Looking Back… My thoughts now in 2018 about Health Insurance
Looking back now in 2018 at a much older age, now I understand why he was working just to get free health insurance. Health costs in the USA are astronomical. Especially if you have to pay out of your own pocket.
As an example, a friend of mine whose father had some serious health problems was fortunate enough to have a good health insurance policy. That was only because he had a profitable business. However, a short time later my friend’s mother had serious health problems herself.
Unfortunately during her long sickness and other health problems their health insurance ran out. It had a cap of $1,000,000 dollars. Their medical bills were way over that. It was then a BIG PROBLEM. Extremely high medical bills are not unusual once someone gets old. It could be my problem too. One never knows.
My first Real Estate Investment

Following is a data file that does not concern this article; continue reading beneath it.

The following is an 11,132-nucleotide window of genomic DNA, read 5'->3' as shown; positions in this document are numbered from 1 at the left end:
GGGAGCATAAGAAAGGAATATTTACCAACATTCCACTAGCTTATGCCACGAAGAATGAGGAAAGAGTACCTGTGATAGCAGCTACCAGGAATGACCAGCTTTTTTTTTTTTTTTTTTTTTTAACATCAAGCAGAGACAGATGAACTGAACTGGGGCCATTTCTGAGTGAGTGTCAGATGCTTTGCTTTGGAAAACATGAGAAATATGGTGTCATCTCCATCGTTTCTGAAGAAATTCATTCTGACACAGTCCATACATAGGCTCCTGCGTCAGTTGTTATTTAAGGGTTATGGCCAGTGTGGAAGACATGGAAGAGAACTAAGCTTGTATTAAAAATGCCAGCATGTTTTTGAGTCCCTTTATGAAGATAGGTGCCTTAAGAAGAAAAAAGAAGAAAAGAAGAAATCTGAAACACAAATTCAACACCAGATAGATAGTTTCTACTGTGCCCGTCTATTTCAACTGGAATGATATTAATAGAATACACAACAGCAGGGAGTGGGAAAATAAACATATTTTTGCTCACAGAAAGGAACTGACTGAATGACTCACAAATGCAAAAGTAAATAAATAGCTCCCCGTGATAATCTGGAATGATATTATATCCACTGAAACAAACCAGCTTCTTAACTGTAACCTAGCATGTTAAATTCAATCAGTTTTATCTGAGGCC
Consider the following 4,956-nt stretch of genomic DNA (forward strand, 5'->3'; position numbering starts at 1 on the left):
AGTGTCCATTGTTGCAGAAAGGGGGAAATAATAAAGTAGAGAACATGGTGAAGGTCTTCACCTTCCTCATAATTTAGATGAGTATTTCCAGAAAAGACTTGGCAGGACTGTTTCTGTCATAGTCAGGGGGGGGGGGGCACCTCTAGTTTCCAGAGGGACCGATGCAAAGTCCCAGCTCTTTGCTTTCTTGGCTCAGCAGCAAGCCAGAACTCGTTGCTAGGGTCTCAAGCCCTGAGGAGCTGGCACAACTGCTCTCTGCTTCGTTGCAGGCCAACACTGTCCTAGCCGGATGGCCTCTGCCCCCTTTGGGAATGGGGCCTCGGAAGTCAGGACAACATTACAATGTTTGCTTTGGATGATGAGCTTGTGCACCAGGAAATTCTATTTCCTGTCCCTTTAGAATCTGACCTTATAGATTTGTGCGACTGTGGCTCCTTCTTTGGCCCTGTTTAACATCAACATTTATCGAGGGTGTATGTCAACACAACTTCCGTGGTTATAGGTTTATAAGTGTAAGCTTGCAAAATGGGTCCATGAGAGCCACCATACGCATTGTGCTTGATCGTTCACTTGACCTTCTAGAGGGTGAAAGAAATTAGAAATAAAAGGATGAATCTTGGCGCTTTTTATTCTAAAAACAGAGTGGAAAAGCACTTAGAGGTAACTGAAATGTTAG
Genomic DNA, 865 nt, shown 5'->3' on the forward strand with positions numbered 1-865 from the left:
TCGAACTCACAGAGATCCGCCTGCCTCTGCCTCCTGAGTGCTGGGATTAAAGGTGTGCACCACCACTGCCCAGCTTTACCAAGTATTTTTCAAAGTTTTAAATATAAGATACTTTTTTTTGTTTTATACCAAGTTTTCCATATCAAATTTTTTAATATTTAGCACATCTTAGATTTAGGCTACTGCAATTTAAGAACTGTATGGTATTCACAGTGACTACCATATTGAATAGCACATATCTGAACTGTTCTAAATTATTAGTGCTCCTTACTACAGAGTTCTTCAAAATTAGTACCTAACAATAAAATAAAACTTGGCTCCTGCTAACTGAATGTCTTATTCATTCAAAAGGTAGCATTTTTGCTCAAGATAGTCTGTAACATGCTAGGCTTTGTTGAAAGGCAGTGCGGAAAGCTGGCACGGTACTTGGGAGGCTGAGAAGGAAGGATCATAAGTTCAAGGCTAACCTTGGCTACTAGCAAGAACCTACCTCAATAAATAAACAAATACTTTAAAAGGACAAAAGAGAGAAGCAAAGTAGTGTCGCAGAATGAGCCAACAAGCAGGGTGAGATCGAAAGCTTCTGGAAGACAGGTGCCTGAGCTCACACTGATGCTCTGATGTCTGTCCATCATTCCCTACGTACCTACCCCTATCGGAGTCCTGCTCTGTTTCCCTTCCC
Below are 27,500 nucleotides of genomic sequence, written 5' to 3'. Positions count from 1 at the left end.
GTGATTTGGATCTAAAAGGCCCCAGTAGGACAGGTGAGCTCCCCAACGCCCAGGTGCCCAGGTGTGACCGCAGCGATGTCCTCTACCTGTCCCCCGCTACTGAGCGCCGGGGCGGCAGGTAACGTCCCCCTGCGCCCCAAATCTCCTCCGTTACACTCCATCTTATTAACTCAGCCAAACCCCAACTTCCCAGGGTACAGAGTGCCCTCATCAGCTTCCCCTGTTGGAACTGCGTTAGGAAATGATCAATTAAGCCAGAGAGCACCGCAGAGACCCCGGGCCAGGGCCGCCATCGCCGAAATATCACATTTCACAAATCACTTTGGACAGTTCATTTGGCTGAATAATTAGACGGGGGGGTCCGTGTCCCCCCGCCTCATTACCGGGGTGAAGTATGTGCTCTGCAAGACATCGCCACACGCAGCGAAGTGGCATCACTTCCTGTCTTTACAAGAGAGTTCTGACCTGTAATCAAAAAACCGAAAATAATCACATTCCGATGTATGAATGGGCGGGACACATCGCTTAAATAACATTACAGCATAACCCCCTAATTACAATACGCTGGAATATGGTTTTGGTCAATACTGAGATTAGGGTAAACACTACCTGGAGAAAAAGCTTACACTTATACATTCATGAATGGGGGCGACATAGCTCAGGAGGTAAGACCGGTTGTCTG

I was a budding real estate investor back then. Reading a lot of books on investing in real estate was my passion back then. One day a relative of mine approached me and asked if I would be interested in buying her house. I still didn’t have any investing money but even before thinking how I could do it I said “Yes.”
I put on my thinking cap and spent some time thinking about how I could swing the deal. After all, I didn’t have any money. But a big thing in my favor was they only wanted to get rid of the house due to marital problems. The home was only about a year old and luckily it had an FHA loan it.
Here’s what I did to get that house, my first investment house. I made a deal with the husband to let him stay in the house for two months rent free. The wife moved out. I would cover the house payments myself those two months. I don’t remember the amount of the payments, but it wasn’t a lot. The house was in Ontario California and prices of homes had not skyrocketed yet to astronomical heights. The median price of a home in Southern California, as of Feb 27, 2018 was $507,000 about a month ago, just $2,500 shy of the all-time high reached in December 2017.
I found a buyer for the House